CREA­TURE COM­FORTS

Yachting - - EDITOR’S LETTER - pa­trick sci­acca Ed­i­tor-in-Chief pa­trick.sci­acca@yacht­ing­magazine.com

CALL ME NOS­TAL­GIC, BUT IT FELT LIKE GO­ING BACK TO BOAT­ING AS A KID, WHEN WE HAD NONE OF THE NOW-EX­PECTED AMENI­TIES.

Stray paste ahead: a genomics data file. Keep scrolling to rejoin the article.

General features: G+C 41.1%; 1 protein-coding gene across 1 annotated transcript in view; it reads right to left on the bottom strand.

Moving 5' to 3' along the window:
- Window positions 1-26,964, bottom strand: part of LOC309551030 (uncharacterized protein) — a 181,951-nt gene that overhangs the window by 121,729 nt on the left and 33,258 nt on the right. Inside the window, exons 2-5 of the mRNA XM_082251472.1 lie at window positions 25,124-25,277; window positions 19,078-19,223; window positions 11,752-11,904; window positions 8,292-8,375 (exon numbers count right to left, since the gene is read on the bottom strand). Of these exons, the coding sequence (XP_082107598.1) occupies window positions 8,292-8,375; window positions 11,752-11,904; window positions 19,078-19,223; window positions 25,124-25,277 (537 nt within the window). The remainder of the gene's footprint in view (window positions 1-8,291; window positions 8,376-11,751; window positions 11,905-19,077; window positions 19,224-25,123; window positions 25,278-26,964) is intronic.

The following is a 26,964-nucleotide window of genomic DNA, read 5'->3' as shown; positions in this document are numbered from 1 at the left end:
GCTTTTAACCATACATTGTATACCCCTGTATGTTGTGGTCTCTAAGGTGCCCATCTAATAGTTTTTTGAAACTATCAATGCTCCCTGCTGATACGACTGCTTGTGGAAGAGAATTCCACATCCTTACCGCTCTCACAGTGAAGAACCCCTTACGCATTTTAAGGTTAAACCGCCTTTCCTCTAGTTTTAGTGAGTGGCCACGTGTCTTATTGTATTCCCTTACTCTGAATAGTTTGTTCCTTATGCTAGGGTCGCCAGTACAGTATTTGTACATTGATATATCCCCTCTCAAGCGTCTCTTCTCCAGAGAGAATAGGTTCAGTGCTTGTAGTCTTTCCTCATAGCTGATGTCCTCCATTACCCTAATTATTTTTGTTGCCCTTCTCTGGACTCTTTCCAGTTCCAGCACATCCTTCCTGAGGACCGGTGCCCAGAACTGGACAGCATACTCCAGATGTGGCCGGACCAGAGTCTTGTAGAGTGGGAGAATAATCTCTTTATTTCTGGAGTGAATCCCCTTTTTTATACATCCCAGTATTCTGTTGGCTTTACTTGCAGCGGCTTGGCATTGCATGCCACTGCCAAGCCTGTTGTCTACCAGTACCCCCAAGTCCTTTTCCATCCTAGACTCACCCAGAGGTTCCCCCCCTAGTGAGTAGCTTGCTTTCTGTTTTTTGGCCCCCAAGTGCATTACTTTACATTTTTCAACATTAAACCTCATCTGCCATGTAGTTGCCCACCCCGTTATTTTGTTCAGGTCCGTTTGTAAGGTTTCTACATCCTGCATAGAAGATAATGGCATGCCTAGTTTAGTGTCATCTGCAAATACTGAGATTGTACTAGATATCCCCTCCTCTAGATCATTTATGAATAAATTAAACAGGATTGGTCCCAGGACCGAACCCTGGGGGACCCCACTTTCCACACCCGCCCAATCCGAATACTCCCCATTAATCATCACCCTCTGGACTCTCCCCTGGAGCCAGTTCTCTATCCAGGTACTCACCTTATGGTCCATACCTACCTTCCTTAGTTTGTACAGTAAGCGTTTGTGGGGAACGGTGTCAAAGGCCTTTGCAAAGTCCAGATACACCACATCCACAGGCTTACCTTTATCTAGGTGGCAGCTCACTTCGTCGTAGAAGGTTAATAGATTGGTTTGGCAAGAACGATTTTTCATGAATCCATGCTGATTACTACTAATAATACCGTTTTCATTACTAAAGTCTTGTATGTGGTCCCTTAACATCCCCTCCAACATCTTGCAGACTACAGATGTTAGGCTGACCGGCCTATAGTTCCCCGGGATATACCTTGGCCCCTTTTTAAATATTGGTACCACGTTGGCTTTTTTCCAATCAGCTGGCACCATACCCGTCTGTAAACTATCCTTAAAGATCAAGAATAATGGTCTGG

What do you mean then espresso ma­chine won’ t work? It’ s a phrase that was said in jest, and in uni­son, by our seven-man crew dur­ing a re­cent guys’ trip. The ves­sel’s gen­er­a­tor, which has sev­eral years on it, started act­ing cranky a few weeks prior to our an­nual get­away. No gen­er­a­tor meant no head. No ice ma­chine. No fridge. No range. No air con­di­tion­ing. (It was 90 de­grees Fahren­heit with 80 per­cent hu­mid­ity.) ¶ Sim­i­lar to how once you hit 40 years old, ev­ery morn­ing is the dis­cov­ery of a new ache in a place you didn’t know could hurt, the same seems to go for gensets. Our ves­sel’s owner is metic­u­lous when main­tain­ing his pride and joy. If some­thing breaks, he fixes it. Stat. If equip­ment needs to be re­placed, re­built or re­fit, he does it. ¶As a long­time cap­tain, he un­der­stands the “stuff hap­pens” life of boat own­er­ship. But that dang gen­er­a­tor raised his blood pres­sure on this trip. Prior to de­par­ture, he and his me­chanic had gone over the genset with a fine-tooth comb. The heat ex­changer was boiled out and in per­fect work­ing or­der. Fil­ters were swapped. Hoses were new. We ran south for the first 150 miles with the unit hum­ming like new. ¶ Dur­ing our sec­ond day, the genset sput­tered out about six hours into the day. It was back-to-ba­sics boat­ing: bags of ice and lots of wa­ter. We av­er­aged a case or two of H2O per day, given the cloud­less skies and equa­tor­like weather. Call me nos­tal­gic, but I felt like I had gone back to boat­ing as a kid, when we had none of the now-ex­pected ameni­ties. I kind of liked it. ¶ How­ever, our owner spent each morn­ing in that hot-as-hades engine room, try­ing to get the gen­er­a­tor work­ing. I went to the lo­cal ship’s store and picked up a new Ra­cor. That didn’t help. The genset shut down al­to­gether a few hours later, on day three. ¶ My brother said, “It’s got to be heat or fuel.” We agreed. The bowl was cleaned. Noth­ing was left to chance. On days four, five and six, we got about half­way through each run be­fore the gen­er­a­tor turned into the lit­tle engine that couldn’t. ¶ Af­ter the owner’s sev­enth morn­ing in the engine room, and with al­most ev­ery part re­placed, the unit seemed 100 per­cent for the re­turn trip. I turned on the range and made break­fast for every­one, and we be­gan our five-hour run. ¶ About an hour from our home port, the gen­er­a­tor shut down. Again. But hey, at least we had our Ne­spresso first.

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